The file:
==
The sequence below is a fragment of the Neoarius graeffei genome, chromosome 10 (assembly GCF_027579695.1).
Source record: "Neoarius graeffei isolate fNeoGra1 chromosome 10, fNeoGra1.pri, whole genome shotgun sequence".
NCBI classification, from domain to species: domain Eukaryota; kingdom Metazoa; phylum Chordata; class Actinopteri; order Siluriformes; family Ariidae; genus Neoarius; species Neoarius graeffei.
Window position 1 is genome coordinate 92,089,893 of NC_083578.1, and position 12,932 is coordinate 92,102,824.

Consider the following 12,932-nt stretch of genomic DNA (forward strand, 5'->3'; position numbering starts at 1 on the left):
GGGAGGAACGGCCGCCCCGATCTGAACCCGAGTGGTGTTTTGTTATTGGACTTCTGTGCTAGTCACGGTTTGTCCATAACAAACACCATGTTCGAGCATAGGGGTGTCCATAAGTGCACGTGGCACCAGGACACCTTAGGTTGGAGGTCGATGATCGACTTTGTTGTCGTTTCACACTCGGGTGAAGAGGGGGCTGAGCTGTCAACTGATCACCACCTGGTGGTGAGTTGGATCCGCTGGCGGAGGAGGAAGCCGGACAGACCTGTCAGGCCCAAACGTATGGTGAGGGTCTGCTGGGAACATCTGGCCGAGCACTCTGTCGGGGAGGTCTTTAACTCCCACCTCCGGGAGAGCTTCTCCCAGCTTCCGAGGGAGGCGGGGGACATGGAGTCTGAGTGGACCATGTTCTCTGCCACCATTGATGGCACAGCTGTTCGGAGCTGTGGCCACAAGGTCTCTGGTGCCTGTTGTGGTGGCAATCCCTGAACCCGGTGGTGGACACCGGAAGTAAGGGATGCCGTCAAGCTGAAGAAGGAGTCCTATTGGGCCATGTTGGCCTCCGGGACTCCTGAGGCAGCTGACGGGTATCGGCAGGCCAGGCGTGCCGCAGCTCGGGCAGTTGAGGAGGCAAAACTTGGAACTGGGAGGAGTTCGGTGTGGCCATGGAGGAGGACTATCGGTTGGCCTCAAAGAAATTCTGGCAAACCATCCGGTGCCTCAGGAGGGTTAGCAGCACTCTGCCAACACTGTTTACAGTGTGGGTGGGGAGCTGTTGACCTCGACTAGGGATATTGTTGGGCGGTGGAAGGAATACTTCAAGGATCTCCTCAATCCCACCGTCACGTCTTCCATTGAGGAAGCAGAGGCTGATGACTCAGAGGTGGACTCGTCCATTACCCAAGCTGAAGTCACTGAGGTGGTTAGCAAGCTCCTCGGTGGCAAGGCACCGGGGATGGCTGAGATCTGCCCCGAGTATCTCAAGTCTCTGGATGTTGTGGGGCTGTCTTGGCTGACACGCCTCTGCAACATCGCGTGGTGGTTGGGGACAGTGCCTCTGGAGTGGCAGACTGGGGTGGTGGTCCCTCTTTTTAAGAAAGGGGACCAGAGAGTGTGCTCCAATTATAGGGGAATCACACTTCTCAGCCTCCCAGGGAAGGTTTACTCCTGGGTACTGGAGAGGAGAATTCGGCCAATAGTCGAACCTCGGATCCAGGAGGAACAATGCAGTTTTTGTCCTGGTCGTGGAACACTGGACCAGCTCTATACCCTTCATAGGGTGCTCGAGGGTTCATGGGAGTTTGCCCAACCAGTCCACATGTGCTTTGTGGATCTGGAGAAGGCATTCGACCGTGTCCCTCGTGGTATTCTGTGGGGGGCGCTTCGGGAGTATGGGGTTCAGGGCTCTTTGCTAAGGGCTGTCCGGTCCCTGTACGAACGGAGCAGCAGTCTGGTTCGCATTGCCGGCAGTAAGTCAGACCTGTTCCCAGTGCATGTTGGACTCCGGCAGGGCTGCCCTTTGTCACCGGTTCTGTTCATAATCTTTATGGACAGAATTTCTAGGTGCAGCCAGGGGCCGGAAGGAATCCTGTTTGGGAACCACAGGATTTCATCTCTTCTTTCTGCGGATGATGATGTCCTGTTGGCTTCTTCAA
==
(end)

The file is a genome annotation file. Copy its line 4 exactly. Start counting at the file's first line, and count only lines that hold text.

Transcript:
Window position 1 is genome coordinate 92,089,893 of NC_083578.1, and position 12,932 is coordinate 92,102,824.